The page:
Arduino Home Energy Saver

You're building a Home Energy System that is meant to monitor your homes energy in order to cut down on electricity and other utility bills. In this model, your device will be able to check on the temperature of your house and adjust it accordingly, check to see if any doors or windows are left open in order to save on heating and air conditioning, and allow the user manual control over the brightness of the lights in your home. Let's get started!

Step 1: Parts and Materials

You will need a variety of parts to complete this system. First and foremost, you will need a Sparkfun Redboard starter kit, powered by Arduino. This kit and the hardware inside will be where you set up the entire system. Secondly, you will need a copy of MATLAB on your desktop or laptop, as well as all of the necessary toolboxes in order to make it compatible with the Redboard. In order to do so, open MATLAB. On the MATLAB Home tab, in the Environment Menu, select Add-Ons --> Get Hardware Support Packages Select the "MATLAB Support Package for Arduino Hardware" and download the Arduino Hardware Support Package.

The rest of the parts you will need are indcluded in the Sparkfun Redboard package. You will need wires, one LED, resistors, a diode, a piezo element (speaker), a temperature sensor, a transistor, a photoresistor, and a DC Motor. Luckily, all of these pieces are found in your starter pack.

Step 2: Setting Up Your Light Controls

In this system, an LED light will be our home lights. Attached is an image of the circuit required for you to set up the LED control on your Redboard. In this scenario, you will NOT need the blue piece on the circuit.

The following code will set up your control over the LED light. When running the code, a menu will pop up, allowing the user to select brightness between high, medium, low, or off. Depending on what you choose, the code will set the LED to be a certain level of brightness or dimness. This will be an infinite loop.

%% lights

choice = menu('How bright would you like your lights?','High','Medium','Low','Off')

if choice == 1

writePWMVoltage(a,'D10',5)

elseif choice == 2

writePWMVoltage(a,'D10',3)

elseif choice == 3

writePWMVoltage(a,'D10',1)

elseif choice == 4

writePWMVoltage(a,'D10',0)

end

Step 3: Setting Up Door and Window Alarm

The first attached circuit will show you how to set up a small speaker on your Redboard. This speaker will act as an alert to let the user know that a window or door in their home has been left open for more than 10 seconds. This circuit uses wires, the piezo element, and 3 wires.

The second attached circuit is of the photoresister. This is able to tell if the surrounding area is dark or light. The light exposure will let the MATLAB code know if the door is open or closed, and will relay the information to the piezo element, telling it to make a sound. In this circuit, you will NOT need to attach the LED, the purple wire, or the resistor to the right.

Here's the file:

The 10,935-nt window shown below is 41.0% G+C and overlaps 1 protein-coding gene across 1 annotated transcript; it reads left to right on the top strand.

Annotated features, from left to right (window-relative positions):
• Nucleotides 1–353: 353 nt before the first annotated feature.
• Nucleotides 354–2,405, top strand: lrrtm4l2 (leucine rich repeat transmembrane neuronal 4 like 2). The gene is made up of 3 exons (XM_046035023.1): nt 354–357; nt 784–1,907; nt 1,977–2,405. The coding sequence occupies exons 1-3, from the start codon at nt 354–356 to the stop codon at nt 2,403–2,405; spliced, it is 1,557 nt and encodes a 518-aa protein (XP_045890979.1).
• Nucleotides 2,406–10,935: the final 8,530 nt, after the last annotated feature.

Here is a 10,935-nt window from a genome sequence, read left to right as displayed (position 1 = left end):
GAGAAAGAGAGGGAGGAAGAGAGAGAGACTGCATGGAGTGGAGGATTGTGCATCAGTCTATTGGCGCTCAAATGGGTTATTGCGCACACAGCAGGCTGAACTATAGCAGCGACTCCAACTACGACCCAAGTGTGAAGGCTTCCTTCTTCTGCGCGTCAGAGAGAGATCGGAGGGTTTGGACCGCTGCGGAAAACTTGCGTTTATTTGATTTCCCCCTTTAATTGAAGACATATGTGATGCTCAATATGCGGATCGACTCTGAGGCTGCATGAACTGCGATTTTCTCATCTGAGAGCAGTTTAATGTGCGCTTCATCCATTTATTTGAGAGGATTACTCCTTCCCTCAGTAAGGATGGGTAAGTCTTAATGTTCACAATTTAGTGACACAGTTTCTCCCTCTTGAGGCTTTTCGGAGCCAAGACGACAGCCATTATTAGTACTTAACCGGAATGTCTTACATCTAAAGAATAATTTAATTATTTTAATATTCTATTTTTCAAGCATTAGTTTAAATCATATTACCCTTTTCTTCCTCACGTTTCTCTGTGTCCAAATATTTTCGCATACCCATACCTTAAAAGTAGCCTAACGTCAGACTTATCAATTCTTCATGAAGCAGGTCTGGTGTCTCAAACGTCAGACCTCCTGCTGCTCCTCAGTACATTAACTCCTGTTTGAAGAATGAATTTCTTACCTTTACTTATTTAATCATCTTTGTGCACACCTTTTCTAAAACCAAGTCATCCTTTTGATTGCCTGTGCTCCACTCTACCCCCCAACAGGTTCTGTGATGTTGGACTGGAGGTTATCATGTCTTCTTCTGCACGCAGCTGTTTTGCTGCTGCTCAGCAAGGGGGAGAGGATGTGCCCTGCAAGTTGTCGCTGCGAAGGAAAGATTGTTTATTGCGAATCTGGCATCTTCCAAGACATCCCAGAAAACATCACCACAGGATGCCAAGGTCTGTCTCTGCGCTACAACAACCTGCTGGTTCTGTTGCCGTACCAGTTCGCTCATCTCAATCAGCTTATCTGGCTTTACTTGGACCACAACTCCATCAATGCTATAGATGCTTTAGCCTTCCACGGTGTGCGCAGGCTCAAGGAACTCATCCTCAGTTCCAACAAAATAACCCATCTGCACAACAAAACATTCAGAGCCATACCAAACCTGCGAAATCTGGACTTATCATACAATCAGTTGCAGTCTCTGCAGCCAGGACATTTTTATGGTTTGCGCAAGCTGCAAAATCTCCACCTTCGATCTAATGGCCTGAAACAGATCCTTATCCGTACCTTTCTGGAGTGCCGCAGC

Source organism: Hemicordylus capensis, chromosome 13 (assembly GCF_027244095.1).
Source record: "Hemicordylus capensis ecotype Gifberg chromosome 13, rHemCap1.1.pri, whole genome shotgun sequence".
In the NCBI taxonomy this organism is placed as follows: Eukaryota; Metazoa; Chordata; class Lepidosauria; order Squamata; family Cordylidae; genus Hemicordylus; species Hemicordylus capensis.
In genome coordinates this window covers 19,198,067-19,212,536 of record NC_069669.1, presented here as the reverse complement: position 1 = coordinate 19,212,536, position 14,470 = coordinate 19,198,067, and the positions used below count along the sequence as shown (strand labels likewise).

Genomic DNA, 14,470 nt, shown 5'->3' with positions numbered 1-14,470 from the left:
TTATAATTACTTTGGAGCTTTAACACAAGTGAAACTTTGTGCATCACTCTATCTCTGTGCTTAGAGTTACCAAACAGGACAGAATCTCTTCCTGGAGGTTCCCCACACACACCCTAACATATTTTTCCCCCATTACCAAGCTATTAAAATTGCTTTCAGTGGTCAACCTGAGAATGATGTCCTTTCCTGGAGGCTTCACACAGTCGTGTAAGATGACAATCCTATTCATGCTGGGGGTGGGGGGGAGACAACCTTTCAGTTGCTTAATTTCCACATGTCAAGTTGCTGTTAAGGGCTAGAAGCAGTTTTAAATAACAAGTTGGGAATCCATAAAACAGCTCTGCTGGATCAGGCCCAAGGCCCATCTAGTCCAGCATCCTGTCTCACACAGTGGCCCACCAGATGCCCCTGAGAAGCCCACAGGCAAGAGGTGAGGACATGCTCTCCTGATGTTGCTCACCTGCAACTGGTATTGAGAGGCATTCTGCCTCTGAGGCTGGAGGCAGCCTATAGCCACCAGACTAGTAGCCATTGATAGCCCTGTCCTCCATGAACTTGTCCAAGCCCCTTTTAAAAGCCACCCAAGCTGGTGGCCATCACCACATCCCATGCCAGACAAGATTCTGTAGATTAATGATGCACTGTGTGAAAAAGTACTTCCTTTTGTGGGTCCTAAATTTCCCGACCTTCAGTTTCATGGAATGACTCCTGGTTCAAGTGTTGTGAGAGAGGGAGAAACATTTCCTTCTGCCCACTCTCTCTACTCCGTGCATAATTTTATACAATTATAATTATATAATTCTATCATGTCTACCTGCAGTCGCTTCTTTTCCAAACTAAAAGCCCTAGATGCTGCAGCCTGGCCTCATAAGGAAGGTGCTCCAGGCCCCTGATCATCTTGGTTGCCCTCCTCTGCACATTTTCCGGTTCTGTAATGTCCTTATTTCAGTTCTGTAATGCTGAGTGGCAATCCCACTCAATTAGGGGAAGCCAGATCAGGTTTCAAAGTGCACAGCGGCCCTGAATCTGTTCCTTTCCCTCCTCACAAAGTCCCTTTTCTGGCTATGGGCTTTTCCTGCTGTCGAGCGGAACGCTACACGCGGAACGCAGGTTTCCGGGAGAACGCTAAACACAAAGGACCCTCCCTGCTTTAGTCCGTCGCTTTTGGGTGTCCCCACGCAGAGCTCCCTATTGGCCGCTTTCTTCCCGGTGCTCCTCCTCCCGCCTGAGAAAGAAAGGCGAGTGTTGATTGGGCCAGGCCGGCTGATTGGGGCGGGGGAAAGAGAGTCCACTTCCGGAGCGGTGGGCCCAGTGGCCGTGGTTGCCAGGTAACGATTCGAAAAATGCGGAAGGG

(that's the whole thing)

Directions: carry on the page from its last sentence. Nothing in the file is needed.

The following code will read the amount of light from the photoresister, then pause the code to see if the door is left open for more than 10 seconds. It will read the photoresistor again, then tell the piezo to buzz if the light level is still too high.

%% Photoresistor

while 0==0

photov = readVoltage(a,'A1')

if photov > 4

pause(10)

photov = readVoltage(a,'A1')

if photov >4

playTone(a,'D3',500,5)

break

end

end

end

Step 4: Setting Up Temperature Sensors

The first attached circuit will set up your temperature sensor. This will gather temperature data from wherever your system is placed. It will send this information to MATLAB.

The next circuit attached sets up the DC motor. This motor acts as a fan. If the temperature sensor readings are too high, the fan will turn on, and attempt to cool down your house.

The following code will allow the temperature sensor to read data over a set amount of time. This code is set to loop through 100 times, but can easily be adjusted to loop many more times, so the sensor can run throughout the day. As it gathers temperature data, the code checks to see if the temperature ever goes above the set temperature. If it does, the fan will automatically turn on. When the set amount of time ends, it will produce a plot that tells you the temperature throughout the time period that you can analyze in order to adjust the heating and air conditioning in your house.

%%Temperature Sensor

temps = []

times = []

for i=1:100

v = readVoltage (a,'A0')

tempC = (v-0.5).*100

tempF = 9/5 .* tempC + 32

if tempF > 75

writeDigitalPin(a,'D9',1)

end

temps = [temps,tempF]

times = [times,i]

plot(times,temps)

xlabel('Time (seconds)')

ylabel('Temperature (F)')

title('Temperature of Your Home Over Time')

end

Step 5: Conclusion

You're all set! Enjoy your new home energy saver, and make sure to use it to your advantage!

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